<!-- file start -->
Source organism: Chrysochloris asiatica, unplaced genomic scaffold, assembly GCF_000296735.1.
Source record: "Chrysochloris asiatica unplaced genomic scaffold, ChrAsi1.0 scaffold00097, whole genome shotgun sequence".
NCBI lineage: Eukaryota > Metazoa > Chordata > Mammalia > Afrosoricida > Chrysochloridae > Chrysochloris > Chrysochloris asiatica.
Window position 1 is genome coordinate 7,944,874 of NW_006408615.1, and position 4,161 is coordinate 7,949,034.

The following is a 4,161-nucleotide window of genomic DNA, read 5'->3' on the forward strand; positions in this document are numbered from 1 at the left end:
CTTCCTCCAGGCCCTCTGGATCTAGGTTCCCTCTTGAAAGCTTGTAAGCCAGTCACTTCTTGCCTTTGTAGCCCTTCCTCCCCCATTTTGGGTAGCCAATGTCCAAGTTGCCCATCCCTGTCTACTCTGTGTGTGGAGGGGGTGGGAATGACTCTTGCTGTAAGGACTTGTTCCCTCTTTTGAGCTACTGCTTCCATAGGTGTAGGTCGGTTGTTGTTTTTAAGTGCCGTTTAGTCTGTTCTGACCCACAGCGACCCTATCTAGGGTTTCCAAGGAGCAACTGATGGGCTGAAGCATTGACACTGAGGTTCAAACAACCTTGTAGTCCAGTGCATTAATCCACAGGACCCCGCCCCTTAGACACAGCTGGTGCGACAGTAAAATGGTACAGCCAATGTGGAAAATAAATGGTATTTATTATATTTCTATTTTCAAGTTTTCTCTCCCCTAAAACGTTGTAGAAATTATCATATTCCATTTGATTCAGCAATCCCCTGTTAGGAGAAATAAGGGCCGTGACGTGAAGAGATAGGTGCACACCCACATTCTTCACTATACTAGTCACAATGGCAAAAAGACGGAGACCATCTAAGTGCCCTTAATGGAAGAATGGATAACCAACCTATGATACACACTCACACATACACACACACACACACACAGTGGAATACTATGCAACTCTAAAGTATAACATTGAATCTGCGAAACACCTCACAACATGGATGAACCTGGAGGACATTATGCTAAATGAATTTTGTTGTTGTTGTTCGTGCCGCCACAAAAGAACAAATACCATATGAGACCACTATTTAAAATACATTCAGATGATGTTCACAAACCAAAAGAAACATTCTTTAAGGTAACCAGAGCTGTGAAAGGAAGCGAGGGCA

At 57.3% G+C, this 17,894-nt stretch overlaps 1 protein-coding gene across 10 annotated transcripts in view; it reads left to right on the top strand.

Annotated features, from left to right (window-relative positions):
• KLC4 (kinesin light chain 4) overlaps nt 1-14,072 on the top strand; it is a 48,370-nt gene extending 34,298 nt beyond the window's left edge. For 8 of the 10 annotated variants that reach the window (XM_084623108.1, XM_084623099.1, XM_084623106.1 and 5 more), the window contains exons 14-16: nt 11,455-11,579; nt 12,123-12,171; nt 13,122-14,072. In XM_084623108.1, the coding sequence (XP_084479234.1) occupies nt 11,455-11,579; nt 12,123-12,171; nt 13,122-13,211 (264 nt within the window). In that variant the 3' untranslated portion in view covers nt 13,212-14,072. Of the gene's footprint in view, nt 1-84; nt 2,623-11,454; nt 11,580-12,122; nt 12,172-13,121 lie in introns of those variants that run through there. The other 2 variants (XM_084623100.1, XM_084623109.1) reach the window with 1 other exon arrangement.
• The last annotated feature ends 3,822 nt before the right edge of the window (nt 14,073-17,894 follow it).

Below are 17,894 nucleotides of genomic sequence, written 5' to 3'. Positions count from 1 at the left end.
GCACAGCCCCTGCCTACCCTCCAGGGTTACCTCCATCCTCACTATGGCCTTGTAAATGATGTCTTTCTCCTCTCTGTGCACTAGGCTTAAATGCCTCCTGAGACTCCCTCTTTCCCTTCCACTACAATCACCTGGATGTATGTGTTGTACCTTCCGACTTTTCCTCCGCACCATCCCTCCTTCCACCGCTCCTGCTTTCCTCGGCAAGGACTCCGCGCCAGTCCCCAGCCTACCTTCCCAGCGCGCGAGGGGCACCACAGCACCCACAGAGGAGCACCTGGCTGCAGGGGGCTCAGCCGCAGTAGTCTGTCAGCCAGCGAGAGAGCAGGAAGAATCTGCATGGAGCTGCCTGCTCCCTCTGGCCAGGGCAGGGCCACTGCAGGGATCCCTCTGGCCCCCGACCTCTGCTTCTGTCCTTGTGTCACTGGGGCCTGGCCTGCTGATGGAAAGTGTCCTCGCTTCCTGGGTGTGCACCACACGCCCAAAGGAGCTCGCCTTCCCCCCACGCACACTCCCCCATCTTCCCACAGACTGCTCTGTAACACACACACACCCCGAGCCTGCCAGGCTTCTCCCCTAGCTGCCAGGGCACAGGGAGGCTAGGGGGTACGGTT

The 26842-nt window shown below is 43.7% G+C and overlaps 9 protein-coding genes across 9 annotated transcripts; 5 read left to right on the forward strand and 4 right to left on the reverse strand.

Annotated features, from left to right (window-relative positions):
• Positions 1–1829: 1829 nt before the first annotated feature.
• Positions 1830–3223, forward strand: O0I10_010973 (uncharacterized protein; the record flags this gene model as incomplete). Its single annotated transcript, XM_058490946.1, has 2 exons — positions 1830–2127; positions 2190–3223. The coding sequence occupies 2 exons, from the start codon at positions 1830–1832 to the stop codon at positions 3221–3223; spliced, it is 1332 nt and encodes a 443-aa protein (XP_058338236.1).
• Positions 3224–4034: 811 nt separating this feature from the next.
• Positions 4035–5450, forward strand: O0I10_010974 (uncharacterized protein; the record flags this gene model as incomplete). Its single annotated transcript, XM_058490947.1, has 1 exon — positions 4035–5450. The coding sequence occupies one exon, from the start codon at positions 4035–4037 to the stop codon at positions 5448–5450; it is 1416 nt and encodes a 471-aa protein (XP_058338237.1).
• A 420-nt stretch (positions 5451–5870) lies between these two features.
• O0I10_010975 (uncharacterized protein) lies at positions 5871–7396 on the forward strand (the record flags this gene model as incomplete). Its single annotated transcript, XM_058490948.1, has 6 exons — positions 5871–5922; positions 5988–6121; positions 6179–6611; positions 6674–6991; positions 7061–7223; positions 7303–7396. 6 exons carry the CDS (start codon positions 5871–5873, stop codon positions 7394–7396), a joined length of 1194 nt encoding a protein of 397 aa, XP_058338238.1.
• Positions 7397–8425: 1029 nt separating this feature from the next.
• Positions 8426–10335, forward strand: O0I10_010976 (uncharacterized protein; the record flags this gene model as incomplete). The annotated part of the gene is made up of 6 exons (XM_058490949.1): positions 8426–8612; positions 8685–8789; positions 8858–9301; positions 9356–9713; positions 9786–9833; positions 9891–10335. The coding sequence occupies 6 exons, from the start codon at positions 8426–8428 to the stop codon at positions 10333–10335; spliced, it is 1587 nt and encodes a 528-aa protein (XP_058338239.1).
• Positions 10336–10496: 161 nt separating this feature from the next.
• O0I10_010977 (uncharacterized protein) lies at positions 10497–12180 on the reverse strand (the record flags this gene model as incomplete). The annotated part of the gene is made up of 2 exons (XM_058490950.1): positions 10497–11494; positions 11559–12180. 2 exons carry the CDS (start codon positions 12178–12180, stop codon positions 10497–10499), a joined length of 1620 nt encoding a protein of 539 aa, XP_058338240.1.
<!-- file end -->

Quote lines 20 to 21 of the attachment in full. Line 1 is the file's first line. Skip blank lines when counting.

• O0I10_010975 (uncharacterized protein) lies at positions 5871–7396 on the forward strand (the record flags this gene model as incomplete). Its single annotated transcript, XM_058490948.1, has 6 exons — positions 5871–5922; positions 5988–6121; positions 6179–6611; positions 6674–6991; positions 7061–7223; positions 7303–7396. 6 exons carry the CDS (start codon positions 5871–5873, stop codon positions 7394–7396), a joined length of 1194 nt encoding a protein of 397 aa, XP_058338238.1.
• Positions 7397–8425: 1029 nt separating this feature from the next.